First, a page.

Land banks are now essential public bodies. They turn dilapidated and often abandoned properties into viable homes – before attracting pests and crime.
Various studies show that they can stabilize house prices. And very little funding comes from taxpayers. The bulk of their income comes from tax overdue properties.
“The key problem in a place like Toledo is the changes that are taking place in industrialization. We simply have too many buildings for our community. Thus, in 1970, the city of Toledo had 384,000 inhabitants. By 2019, that number had fallen to 273,000. So we’ve seen a population decline of over 25% in 50 years. Now it’s Econ 101 to recognize that if you have homes for almost 400,000 people but only humans close to 300,000, you have oversupply of housing and insufficient demand. So what the land banks did, by changing the number of properties in the city, they pushed up property values, ”said Shelley Cavalieri, professor of real estate law at the University of Toledo.
“Distressed properties reduce the sale of nearby homes by about 5%. When the land reserve takes possession and does some basic mowing and planking, it reduces that by about one percent. Once a demolition is complete and a vacant lot is owned by a land bank, this reduces that by an additional 2%. “
But land banks have also created tensions between officials with more decrepit property than they could ever fix and residents who still see their neighborhood as a top priority.
This reproach is particularly strong for the beneficiaries of the land bank perceived as having cut the line.
In 2018, Cuyahoga County Land Bank divested Coventry Park Apartments on Superior Road to Coventry Park Apartments, LLC, a company owned by Steven Pontikos, nephew of Gus Frangos. Pontikos then sold it for $ 1.5 million.
In 2014, the land bank also transferred a property to 14078 Superior, LLC, another entity owned by Pontikos. In 2021, the LLC sold it personally to Pontikos for $ 0.
East Cleveland gave Pontikos two properties in 2017. It transferred them in 2019 to its own entities: 14048 Superior, LLC and 1520 Belmar, LLC.
In 2012, the land bank donated a parcel to East Cleveland, which donated the land again to Pontikos in 2017. Once again, it transferred the parcel to its wholly owned 14042 Superior, LLC, in 2019. East Cleveland, Pontikos and Frangos did it. not respond to requests for comment.
The Cuyahoga County Land Bank said it has a detailed conflict of interest policy.
“The Cuyahoga Land Bank assesses available properties on a case-by-case basis to determine whether acquiring the property would further the land bank’s mission under its agreement and plan with Cuyahoga County. We also follow the advice of our community partners such as representatives of local government, community development corporations, faith-based societies and other non-profit corporations that carry out community development work, ”said Douglas Sawyer, Deputy General Counsel. of Cuyahoga County Land Reutilization Corp.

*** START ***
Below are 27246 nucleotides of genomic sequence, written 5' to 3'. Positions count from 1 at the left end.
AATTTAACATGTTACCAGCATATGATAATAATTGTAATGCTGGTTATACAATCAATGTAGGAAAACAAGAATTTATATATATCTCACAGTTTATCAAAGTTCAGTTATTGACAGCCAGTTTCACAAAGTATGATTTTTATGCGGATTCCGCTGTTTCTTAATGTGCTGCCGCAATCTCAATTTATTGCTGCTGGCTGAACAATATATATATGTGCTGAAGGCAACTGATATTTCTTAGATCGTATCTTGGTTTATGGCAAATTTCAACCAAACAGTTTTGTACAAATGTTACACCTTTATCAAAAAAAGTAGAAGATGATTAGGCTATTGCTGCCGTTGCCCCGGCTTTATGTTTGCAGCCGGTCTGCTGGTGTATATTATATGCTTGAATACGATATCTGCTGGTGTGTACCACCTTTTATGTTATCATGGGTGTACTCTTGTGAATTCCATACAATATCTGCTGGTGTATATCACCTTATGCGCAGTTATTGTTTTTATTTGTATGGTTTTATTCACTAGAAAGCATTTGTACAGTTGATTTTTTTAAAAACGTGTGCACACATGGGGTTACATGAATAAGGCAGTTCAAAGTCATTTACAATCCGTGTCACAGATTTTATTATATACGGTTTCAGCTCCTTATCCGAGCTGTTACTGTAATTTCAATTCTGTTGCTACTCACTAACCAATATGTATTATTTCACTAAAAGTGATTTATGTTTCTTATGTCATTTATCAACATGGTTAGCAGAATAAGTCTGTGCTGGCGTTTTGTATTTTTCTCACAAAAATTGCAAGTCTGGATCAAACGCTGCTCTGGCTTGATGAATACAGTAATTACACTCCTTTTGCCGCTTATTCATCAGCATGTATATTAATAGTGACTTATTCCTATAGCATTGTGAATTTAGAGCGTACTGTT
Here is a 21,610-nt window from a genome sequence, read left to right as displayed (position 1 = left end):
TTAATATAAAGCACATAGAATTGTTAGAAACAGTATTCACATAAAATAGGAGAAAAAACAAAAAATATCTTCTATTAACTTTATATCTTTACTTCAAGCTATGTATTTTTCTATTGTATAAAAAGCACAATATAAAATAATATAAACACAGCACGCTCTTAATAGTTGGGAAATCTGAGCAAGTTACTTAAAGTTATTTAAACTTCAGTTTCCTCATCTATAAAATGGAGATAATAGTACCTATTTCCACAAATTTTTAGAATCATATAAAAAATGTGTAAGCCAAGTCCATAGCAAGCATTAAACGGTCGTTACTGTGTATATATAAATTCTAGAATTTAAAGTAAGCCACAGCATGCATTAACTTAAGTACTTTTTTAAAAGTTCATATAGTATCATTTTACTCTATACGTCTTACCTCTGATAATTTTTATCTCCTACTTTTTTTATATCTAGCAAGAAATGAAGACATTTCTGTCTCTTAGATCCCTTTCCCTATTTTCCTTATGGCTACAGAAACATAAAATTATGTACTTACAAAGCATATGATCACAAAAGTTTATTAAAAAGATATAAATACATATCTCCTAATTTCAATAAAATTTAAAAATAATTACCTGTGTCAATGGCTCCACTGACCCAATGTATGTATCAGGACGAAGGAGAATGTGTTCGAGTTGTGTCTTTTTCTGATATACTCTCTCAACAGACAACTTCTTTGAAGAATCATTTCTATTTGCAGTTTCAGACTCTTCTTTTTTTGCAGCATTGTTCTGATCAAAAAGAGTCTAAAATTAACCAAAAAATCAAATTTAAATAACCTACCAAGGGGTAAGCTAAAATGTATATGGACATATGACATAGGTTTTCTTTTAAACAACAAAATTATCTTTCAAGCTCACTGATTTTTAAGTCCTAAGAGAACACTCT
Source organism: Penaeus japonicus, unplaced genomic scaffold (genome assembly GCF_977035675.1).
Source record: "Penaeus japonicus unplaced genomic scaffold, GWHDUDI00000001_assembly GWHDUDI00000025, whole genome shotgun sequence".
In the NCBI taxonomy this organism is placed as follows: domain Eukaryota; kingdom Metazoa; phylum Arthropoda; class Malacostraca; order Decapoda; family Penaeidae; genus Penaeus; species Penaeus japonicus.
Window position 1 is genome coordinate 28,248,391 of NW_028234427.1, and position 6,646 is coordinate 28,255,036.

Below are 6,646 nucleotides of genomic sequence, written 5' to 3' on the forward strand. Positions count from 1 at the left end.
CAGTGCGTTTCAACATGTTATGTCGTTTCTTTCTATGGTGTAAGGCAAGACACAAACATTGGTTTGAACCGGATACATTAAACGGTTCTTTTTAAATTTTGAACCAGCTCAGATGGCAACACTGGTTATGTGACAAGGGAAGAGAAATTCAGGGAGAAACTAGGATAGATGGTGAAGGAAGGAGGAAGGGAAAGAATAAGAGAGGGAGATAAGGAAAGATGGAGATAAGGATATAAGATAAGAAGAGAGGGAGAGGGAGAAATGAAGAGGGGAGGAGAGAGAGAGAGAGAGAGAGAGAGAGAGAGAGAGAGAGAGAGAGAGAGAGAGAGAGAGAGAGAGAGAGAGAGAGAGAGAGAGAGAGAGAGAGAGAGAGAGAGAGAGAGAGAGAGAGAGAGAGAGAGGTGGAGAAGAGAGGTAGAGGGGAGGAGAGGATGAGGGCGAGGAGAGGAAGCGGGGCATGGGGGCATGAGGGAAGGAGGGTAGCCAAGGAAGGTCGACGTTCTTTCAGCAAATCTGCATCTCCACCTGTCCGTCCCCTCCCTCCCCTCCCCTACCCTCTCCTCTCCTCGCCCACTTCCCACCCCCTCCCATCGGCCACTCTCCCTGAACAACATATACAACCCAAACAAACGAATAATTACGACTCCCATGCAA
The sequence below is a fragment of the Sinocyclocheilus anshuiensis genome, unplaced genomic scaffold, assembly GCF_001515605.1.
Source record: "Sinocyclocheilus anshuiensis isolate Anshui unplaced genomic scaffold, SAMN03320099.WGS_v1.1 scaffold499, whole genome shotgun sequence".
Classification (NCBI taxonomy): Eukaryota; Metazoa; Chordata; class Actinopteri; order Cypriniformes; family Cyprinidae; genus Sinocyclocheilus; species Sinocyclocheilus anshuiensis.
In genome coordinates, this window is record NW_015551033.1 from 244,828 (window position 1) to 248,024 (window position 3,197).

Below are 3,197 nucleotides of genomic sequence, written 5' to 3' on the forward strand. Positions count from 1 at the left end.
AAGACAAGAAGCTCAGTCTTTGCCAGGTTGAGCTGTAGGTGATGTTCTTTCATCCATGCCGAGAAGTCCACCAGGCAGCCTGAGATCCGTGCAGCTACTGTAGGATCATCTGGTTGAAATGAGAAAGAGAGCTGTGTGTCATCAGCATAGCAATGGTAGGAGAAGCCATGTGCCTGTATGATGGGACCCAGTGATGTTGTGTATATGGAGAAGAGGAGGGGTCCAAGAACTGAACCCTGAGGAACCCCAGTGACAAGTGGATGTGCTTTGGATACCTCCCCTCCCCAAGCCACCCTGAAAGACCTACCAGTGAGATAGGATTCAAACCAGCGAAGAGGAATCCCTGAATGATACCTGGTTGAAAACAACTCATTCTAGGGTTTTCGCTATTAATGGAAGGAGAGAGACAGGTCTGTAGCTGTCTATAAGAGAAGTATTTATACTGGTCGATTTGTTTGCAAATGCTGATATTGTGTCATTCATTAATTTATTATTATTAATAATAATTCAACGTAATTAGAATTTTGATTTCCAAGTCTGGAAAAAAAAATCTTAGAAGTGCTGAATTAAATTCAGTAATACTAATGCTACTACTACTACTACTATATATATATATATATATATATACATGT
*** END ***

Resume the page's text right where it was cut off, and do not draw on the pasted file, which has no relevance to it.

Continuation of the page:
“The Coventry Park Apartment properties you are referring to were forfeited to the state of Ohio after they suffered a tax foreclosure and were not sold in the Sheriff’s Sale. Mr. Pontikos’ company contacted the land bank and expressed interest in acquiring the properties through the land bank so that his company could renovate the properties and restore them to productive use, ”wrote Sawyer.
He said the land bank staff found Pontikos to be well qualified and financially capable of undertaking the large amount of work required for these properties to be renovated and productive again. Land bank staff knew that Pontikos was an extended relative of Frangos and concluded that this fact did not prevent his otherwise qualified company from dealing with the land bank.
“In return for the company’s promise to renovate the properties, the land bank agreed to acquire the properties against forfeiture and sell them to the company for a total of $ 50,000. (The county website shows a sale amount of $ 0 because transfers outside of a county land reuse company are exempt transfers and therefore no sales price is entered by the county. at the time of transfer). The properties have been successfully renovated and now generate nearly $ 85,000 per year in property taxes. Transfers like this are exactly what the land bank is tasked with doing – returning distressed properties and confiscated properties to productive use, ”Sawyer wrote.
In Montgomery County, of 34,627 plots overdue in 2018, less than 1% (281) went to the land bank or were seized by the city for tax seizure at the end of 2021. Two hundred and seventy- eight of these properties owed money, with a median of $ 4,049 and an average of $ 9,395.
Yet of the 281 worst offenders that year in terms of the amount of taxes owed, only seven were actually seized. These packages owed an average of $ 78,207 and a median $ 53,577. Three years later, 80.9% of them are still delinquents.
Unlike Cuyahoga County, in Montgomery County, for two plots owed in roughly the same amount, proximity to the most expensive real estate didn’t matter – and neither did the racial makeup of the school district. The net amount of delinquency was hardly significant.
Jim Crowley, Ron Calhoun, Sara Stoudt and Rich Weiss contributed to this project.